Quote of the Moment:

“I don’t want any yes-men around me. I want everybody to tell me the truth even if it costs them their jobs.”

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The Dunham River in 2002: Australia’s “Year of the Out-Back”

Kachana Pastoral Company filed this report in order to raise community awareness about loss of biodiversity in the region. This summary may seem long-winded to some, but after all we are facing a predicament that did not develop over night. Nor will it be solved over night.

Part one:

Most rainfall-catchment areas that I am acquainted with in this part of the country are in a similar predicament. There is a net export of soil and biomass each year. This process increasingly threatens what biodiversity is still here.

It needs to be stressed that when I refer to "rainfall-catchment areas" I mean the rugged “back country” that includes watersheds and upper catchment areas. Not the “downs type” country which very often is/was floodplain country. I refer primarily to country that belongs to the significant portion of Northern Australia which is not perceived to be actively contributing to our nation’s economy.

The backdrop as I understand it:

It is no longer a secret within the world scientific community that Australia experienced a major loss of biodiversity in conjunction with the advent of the first humans and the subsequent loss of mega-fauna numbers (we will never know the magnitude) and species (in excess of 90%) over time. With this "change" came a ripple effect that we can only speculate about: Most evidence of the disappearance of vegetation, invertebrates and micro-organisms has long since been extinguished.

Depending on which scientists we choose to believe, it seems that by the time the most recent wave of human occupation reached the Kimberley (in this case Europeans), the local ecology had stabilised under the evolved/adapted human behaviour patterns of the descendants of earlier human migrants. This behaviour included the use of fire. Once again we can only speculate about the exact nature of these behaviour patterns. Most of the knowledge has either been lost or become largely irrelevant as local environments have undergone further massive change as a direct result of further modification of human behaviour in recent decades. (Escalating environmental deterioration of large tracts of Out-Back Australia is a saddening testimony of this, as is the plight of many rural communities.)

In any case the "stability" of the "pre Captain Cook" environments "sustained" an annual export of soil contributing to what I heard one member of the Fisheries Dept call “a marine desert” off our North Australian shores. In addition to this much carbon was annually exhausted into the atmosphere. The pollutant nature of vegetation-fires was already being well researched within the scientific community by the mid nineties.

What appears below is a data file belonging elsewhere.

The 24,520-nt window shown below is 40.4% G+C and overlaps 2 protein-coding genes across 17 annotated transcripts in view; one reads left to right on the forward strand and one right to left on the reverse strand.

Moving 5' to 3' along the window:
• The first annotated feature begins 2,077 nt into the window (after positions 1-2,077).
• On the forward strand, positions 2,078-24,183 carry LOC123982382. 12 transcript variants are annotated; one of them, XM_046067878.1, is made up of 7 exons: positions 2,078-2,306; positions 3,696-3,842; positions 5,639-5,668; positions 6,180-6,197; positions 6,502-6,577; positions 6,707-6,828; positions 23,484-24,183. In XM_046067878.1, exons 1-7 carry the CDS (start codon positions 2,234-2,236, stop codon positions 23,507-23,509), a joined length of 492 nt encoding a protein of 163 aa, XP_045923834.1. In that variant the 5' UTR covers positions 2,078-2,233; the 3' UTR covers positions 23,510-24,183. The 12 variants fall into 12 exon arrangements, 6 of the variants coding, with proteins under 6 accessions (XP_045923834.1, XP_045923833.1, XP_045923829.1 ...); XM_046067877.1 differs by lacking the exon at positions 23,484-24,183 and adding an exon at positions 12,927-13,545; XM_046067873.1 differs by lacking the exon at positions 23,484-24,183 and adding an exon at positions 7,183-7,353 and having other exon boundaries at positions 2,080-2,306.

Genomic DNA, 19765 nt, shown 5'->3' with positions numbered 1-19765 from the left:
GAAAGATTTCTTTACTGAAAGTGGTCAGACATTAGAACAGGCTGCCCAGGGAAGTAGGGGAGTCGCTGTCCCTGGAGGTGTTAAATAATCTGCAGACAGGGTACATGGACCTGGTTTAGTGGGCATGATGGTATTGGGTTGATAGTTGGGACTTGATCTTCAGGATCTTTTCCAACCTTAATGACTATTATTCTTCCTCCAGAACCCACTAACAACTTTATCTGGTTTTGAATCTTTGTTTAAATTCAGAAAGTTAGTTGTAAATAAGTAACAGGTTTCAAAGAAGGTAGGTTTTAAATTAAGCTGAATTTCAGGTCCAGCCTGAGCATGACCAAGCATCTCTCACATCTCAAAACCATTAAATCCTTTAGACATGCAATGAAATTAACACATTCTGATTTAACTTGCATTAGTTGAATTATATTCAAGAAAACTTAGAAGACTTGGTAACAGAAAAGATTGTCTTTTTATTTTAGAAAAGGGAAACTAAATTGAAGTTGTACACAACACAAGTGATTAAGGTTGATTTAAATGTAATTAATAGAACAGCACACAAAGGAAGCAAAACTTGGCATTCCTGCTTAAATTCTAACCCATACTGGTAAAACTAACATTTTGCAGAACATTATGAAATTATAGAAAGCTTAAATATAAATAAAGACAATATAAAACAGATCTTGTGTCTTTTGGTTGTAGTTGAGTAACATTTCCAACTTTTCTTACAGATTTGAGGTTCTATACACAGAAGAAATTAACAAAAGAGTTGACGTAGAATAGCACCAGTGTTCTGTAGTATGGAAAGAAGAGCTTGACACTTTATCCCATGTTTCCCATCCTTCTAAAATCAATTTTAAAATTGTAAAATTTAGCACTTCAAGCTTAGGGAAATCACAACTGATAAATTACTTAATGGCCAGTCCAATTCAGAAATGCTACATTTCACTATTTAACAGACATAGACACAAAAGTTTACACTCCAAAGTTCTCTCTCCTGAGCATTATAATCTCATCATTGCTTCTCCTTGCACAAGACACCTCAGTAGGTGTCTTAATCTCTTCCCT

It is also worth noting that early missionary reports indicate that Kimberley aboriginal populations were under stress, by the time white man appeared on the local scene. This theory seems to be backed by Archaeological evidence. (Work on this continues.)

With respect to the rugged upper rainfall-catchment country which proved to be unsuitable for financially viable beef enterprises, the biggest single factor to induce "environmental change" was in all probability the cessation of “traditional burning”. This led to perennial grasses either being excessively "rested" (= not pruned and therefore becoming senescent) and/or being subjected to hot burns. There is ample scientific evidence on several continents that neither of these two practices is conducive to plant-health or an effective water cycle (emphasis on the biological component).

Through plain ignorance and a general lack of environmental literacy a disproportionate amount of blame is being thrown at introduced species or those who try and manage them. From an ecological aspect it could easily be argued that introduced herbivores turned feral contribute more to a visual impact through aggravating localised soil erosion, than they do to the loss of biodiversity. (I am not advocating the protection of feral animals by any means. I am merely implying that we may well be able to use them to advantage by recognising their functional roles within nature and then attempting to influence their behaviour accordingly. Cull animals produced by industry could be put to better use in a similar fashion.)

Current situational info.

The deterioration of the Ord River catchment and the salting of Lake Argyle are still hidden behind two dam walls, but the Dunham River is a different story. March 2000 I made a 37-page submission outlining and substantiating my concerns. This submission was tabled with “Ord Land and Water” and local authorities were made aware of it. To draw some attention to the issue of regional rainfall catchment health, I outlined one scenario that would affect local communities: the partial draining of Lake Kununurra. I believe we were only a five-inch storm away from that scenario last week. I flew the length of the Dunham four times after the event and what I saw indicated that the Dunham was behaving just as I anticipated. Like a slightly tilted bath-tub with both taps running (at times) and a face-towel partially obstructing the drain.